But there's a glaring irony in HRG's comments. HRG is questioning my ability to correctly interpret Scripture and is trying to convince me that the words of the Bible do not mean what they plainly say. At the same time, however, he is counting on my ability to understand the plain meaning of his words! HRG seems to think I'm able to understand his arguments but just not able to understand words of the Bible.

What kind of discussion could anyone ever have if words don't mean anything? What if we applied the same standards toward critics of the Bible that they ask us to apply to the Bible? According to the critics “six days” can mean billions of years. OK then, when a critic “says” he doesn't believe the Genesis account of creation, I know he really means to say Jesus is the Creator of the universe.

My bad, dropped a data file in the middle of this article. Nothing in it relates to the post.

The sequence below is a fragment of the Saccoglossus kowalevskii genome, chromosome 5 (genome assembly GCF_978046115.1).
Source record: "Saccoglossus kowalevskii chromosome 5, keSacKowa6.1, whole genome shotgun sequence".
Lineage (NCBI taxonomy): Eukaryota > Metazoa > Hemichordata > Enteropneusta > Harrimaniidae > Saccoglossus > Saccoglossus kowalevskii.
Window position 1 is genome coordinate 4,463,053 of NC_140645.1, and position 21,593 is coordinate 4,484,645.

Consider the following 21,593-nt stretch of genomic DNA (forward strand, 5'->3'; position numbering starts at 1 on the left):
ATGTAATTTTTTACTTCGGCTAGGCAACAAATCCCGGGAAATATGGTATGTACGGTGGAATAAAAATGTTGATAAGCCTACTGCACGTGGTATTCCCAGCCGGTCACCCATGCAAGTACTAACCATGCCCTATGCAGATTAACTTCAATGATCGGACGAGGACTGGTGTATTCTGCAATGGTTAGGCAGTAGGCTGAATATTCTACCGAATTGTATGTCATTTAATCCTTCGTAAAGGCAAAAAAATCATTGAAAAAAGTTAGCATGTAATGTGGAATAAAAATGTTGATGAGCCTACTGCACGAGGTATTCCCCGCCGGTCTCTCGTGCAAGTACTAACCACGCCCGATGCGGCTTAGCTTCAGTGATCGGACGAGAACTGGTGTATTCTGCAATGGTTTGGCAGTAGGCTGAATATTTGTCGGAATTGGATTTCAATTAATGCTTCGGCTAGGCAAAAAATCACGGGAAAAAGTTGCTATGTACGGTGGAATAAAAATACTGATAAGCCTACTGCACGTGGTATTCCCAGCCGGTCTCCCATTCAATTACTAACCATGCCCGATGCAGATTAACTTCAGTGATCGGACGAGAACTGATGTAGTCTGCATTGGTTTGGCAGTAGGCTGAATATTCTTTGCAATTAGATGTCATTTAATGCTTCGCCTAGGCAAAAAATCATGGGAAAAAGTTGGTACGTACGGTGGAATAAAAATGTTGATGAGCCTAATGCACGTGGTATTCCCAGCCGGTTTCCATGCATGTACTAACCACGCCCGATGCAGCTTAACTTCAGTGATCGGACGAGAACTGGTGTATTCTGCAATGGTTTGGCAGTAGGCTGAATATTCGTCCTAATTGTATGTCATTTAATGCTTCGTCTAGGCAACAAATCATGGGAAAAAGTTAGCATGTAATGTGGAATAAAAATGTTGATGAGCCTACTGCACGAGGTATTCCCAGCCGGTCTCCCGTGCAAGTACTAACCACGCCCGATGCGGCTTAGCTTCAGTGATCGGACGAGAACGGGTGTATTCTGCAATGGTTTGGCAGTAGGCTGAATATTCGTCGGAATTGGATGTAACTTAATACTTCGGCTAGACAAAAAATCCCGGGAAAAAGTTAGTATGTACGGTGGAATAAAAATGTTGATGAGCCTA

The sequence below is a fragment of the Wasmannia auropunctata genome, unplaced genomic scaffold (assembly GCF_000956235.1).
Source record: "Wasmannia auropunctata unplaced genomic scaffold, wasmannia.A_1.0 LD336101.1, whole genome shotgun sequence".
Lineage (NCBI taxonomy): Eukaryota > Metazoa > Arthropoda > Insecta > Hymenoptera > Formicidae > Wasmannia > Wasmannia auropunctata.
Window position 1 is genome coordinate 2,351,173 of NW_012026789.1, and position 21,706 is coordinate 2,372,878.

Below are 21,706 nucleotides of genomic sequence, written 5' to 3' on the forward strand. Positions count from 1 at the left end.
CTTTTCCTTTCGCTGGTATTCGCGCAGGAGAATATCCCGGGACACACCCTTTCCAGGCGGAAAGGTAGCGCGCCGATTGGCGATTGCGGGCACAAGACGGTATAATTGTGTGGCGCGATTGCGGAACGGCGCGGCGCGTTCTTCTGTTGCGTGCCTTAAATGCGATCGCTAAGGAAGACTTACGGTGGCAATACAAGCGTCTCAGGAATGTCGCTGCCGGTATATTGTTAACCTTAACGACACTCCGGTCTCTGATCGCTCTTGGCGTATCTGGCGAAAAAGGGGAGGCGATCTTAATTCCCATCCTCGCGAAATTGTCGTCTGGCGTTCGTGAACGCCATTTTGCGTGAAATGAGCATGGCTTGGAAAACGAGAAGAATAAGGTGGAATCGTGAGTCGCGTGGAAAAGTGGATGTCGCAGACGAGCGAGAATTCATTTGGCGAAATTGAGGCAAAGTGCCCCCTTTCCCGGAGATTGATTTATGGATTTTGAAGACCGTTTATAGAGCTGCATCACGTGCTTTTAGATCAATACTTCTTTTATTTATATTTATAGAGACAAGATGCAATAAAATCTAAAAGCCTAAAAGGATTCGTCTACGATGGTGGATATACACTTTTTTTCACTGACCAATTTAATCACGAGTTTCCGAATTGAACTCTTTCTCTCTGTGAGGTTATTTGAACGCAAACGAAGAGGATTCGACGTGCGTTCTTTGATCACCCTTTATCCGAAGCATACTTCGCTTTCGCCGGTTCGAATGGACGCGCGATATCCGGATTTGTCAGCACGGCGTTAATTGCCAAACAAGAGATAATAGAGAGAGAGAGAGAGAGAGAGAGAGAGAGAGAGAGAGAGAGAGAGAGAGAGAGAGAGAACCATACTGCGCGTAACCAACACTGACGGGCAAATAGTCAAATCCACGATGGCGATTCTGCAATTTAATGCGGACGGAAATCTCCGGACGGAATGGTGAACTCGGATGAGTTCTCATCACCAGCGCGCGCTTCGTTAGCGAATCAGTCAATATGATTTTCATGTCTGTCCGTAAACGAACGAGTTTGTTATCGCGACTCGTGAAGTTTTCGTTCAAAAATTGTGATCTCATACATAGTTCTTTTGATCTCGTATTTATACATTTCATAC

Friday, December 2, 2011

No Intelligent Designer Would Have Done It That Way

I hear from evolutionists all the time that the human body is riddled with poorly designed structures. The most commonly cited example is probably the “backward wired eye” but I've heard many, many other examples. Their allegation is that no intelligent designer would ever create such a structure. On the other hand, since evolution is all about “descent with modification,” it makes perfect sense that these structures were piecemealed together over many generations and so their “poor” design is evidence of evolution.

I've always scoffed at these arguments. To me, it seems much like armchair quarter backing. How credible is it when an overweight couch potato screams at the TV telling the professional quarterback how to play football? It's easy to ridicule the design of the eye but even with all of our technological advances, we aren't able to produce anything that even comes close to it. Nothing we have built can compare to the human body. No lens is as perfect as the eye. No computer is as powerful as the brain. No tool is as versatile as the hand.